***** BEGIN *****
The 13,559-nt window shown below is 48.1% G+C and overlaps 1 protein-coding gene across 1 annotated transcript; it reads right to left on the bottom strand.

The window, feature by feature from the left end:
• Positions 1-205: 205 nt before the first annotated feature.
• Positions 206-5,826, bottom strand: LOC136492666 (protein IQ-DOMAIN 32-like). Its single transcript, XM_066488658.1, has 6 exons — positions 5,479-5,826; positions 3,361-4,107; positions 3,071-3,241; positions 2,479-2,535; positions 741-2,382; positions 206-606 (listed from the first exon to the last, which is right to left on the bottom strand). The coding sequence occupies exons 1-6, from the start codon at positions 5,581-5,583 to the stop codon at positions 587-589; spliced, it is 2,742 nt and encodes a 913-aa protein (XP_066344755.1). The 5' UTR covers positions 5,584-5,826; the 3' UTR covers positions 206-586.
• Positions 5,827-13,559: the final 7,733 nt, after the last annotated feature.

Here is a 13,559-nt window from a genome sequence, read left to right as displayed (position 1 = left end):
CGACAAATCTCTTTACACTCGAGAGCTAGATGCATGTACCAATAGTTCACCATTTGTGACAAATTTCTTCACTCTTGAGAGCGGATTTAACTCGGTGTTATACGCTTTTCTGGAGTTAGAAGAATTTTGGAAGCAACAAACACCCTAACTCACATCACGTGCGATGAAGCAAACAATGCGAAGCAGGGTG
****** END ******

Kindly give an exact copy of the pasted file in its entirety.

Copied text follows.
The 13,559-nt window shown below is 48.1% G+C and overlaps 1 protein-coding gene across 1 annotated transcript; it reads right to left on the bottom strand.

The window, feature by feature from the left end:
• Positions 1-205: 205 nt before the first annotated feature.
• Positions 206-5,826, bottom strand: LOC136492666 (protein IQ-DOMAIN 32-like). Its single transcript, XM_066488658.1, has 6 exons — positions 5,479-5,826; positions 3,361-4,107; positions 3,071-3,241; positions 2,479-2,535; positions 741-2,382; positions 206-606 (listed from the first exon to the last, which is right to left on the bottom strand). The coding sequence occupies exons 1-6, from the start codon at positions 5,581-5,583 to the stop codon at positions 587-589; spliced, it is 2,742 nt and encodes a 913-aa protein (XP_066344755.1). The 5' UTR covers positions 5,584-5,826; the 3' UTR covers positions 206-586.
• Positions 5,827-13,559: the final 7,733 nt, after the last annotated feature.

Here is a 13,559-nt window from a genome sequence, read left to right as displayed (position 1 = left end):
CGACAAATCTCTTTACACTCGAGAGCTAGATGCATGTACCAATAGTTCACCATTTGTGACAAATTTCTTCACTCTTGAGAGCGGATTTAACTCGGTGTTATACGCTTTTCTGGAGTTAGAAGAATTTTGGAAGCAACAAACACCCTAACTCACATCACGTGCGATGAAGCAAACAATGCGAAGCAGGGTG